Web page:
Bulletin Board


Society News: Fall 2011
by Elizabeth Asbury


Biodiversity of Mount Royal

Volunteers from our Zoological Society could help Les Amis de la Montagne protect and improve the biodiversity of Mount Royal. To counter the effects of fragmentation of habitat, caused by clearings, roads and parking lots, volunteers are needed to plant trees, shrubs and flowers so that a continuous green corridor can be created within which animals could move and spread. A habitat must provide for all the survival needs of animals, so that they can feed, drink, den, meet, breed, brood, hide, play and explore. Because of the encroaching concrete city, animals cannot now safely move on or off the mountain. Therefore space, to provide a healthy lifestyle for them and prevent inbreeding, is of prime importance.

Volunteers can help rid the mountain of invasive species of plants and insects, which can destroy the variety of plant life needed for biodiversity, and to plant new seedlings and vegetation in their place that can overcome or resist invasive species. Volunteers can look for birds, insects and other wildlife and report their findings to the office as a guide to the habitat. Volunteers can monitor the moisture requirements of the mountain, to help preserve underground springs and creeks and marshes so that not all the Spring runoff escapes into drains. These wet areas are where the most abundant biodiversity exists, and where frogs and salamanders lay their eggs.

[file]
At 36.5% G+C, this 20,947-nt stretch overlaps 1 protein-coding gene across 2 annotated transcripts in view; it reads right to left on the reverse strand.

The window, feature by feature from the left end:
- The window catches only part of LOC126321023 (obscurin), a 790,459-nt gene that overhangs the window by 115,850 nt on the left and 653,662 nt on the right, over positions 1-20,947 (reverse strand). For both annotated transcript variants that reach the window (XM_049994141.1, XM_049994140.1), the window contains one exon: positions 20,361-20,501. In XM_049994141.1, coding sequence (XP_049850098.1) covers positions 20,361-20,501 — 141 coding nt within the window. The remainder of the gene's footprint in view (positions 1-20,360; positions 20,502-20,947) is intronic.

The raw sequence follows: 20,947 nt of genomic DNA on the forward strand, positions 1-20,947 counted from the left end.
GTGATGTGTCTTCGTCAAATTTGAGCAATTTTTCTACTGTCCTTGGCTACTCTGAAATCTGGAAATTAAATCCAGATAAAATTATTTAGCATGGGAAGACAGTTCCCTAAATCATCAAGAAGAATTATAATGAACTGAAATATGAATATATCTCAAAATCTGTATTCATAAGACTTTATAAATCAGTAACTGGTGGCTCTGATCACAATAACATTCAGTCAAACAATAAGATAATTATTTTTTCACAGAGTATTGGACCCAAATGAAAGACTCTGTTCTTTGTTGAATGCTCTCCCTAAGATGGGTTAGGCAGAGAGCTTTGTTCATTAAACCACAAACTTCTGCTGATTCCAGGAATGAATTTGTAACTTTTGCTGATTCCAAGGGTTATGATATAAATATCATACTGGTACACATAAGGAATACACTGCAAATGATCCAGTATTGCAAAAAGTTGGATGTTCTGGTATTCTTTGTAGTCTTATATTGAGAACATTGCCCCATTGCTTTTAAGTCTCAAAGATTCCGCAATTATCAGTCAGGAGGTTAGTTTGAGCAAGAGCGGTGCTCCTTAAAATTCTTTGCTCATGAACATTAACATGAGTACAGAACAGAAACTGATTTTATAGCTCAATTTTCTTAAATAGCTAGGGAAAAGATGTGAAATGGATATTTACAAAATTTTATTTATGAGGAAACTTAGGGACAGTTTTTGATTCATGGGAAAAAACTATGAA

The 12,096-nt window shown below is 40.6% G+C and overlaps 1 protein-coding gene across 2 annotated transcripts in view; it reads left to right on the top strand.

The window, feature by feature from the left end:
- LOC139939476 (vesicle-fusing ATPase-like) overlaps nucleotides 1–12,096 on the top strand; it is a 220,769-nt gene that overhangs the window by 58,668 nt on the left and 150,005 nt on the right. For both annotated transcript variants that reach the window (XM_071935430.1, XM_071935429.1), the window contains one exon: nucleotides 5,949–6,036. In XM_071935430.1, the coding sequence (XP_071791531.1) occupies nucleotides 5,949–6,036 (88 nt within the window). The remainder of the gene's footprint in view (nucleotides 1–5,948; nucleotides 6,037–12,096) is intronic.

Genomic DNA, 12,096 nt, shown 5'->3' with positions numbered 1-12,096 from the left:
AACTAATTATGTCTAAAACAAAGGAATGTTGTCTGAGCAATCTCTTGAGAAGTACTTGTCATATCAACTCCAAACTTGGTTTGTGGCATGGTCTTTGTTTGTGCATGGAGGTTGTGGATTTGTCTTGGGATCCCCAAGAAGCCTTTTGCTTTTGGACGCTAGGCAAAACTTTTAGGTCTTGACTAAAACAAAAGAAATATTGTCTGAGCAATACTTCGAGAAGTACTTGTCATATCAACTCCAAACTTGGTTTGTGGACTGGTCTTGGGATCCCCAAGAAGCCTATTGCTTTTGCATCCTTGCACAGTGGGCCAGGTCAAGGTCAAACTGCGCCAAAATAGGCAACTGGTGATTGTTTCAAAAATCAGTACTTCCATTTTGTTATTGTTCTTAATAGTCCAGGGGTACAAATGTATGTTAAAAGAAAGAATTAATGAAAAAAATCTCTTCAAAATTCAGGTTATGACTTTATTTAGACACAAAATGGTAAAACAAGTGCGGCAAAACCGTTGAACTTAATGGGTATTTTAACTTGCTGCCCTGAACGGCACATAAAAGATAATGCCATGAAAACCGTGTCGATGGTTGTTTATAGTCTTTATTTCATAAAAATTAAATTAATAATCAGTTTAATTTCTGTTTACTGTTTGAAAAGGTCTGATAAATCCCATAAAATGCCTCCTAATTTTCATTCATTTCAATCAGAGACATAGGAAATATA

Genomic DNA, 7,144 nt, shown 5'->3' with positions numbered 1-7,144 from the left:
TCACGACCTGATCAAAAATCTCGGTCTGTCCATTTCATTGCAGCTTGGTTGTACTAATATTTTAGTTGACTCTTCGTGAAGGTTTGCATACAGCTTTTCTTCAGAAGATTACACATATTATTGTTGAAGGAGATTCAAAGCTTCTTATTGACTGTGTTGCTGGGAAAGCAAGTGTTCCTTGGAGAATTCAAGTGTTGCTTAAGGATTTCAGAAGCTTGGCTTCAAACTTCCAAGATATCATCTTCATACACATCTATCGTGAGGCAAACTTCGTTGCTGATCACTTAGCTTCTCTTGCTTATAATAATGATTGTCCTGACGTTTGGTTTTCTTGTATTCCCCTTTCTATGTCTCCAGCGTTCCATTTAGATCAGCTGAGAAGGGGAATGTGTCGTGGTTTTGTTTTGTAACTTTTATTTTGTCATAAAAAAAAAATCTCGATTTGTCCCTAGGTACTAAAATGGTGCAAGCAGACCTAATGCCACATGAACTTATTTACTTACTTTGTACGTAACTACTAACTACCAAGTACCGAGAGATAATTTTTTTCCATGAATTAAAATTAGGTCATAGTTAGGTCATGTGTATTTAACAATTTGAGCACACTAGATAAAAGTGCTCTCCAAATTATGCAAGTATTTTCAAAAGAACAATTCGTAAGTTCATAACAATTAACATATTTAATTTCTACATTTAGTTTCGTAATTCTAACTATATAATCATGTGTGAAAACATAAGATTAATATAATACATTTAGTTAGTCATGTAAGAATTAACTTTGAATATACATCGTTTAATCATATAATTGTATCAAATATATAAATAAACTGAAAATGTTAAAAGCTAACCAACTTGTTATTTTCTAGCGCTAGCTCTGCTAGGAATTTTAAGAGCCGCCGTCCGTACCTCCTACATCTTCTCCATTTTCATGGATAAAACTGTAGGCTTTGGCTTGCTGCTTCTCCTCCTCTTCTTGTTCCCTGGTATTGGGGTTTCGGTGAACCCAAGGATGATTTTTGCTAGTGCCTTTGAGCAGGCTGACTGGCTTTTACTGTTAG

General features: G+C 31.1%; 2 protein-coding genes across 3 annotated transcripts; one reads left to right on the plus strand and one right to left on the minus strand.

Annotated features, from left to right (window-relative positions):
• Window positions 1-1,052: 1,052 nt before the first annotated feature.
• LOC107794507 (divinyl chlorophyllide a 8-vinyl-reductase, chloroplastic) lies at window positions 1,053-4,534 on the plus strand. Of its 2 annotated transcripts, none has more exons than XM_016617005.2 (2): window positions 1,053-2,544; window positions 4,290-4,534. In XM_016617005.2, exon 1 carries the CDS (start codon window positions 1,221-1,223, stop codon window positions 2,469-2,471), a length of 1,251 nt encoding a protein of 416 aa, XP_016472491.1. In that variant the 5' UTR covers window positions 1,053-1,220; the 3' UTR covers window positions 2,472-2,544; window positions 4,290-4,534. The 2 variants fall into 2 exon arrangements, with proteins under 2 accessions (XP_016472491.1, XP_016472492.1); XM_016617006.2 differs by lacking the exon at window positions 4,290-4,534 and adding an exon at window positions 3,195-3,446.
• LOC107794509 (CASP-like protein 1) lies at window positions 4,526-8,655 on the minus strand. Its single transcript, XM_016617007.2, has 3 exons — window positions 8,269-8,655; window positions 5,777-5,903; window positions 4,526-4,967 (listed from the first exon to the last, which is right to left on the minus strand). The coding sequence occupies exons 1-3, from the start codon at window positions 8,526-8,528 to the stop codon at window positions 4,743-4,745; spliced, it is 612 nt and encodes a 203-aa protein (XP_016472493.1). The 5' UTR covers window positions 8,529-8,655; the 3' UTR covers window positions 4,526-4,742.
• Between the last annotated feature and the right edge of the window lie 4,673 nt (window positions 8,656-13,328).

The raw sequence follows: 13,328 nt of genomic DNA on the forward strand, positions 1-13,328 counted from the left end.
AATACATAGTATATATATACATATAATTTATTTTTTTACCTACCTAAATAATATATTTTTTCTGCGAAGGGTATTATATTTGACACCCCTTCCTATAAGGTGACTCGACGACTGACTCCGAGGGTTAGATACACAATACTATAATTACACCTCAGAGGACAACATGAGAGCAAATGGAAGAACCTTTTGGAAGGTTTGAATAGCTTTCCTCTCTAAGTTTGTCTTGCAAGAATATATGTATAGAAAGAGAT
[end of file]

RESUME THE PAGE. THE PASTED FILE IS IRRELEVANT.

Volunteers can help keep the mountain clean by ensuring the placement of secure recycling and garbage bins so that racoons and rats do not over-populate the territory. However, all habitats do require some scavengers to clean up waste and fertilize the ground. It is interesting how balance is necessary for biodiversity. The beautiful Indigo bunting bird is now attracted to our mountain because it prefers to live at the edges of woods. Thus, the mountain roads and paths provide more wood margins for them, while at the same time fragmenting the habitats. That means, for sustainability of biodiversity, man and animals, which both use the mountain, must live in harmony without excess.


Walking Stick insect

Photo courtesy of Le Centre de la Montagne

Mount Royal is the only place where the walking stick insect has been found in Quebec.


Blue Spotted Salamander

Photo courtesy of Le Centre de la Montagne

Only one of two salamander species remaining on the mountain. Frogs have vanished. Not a good sign.



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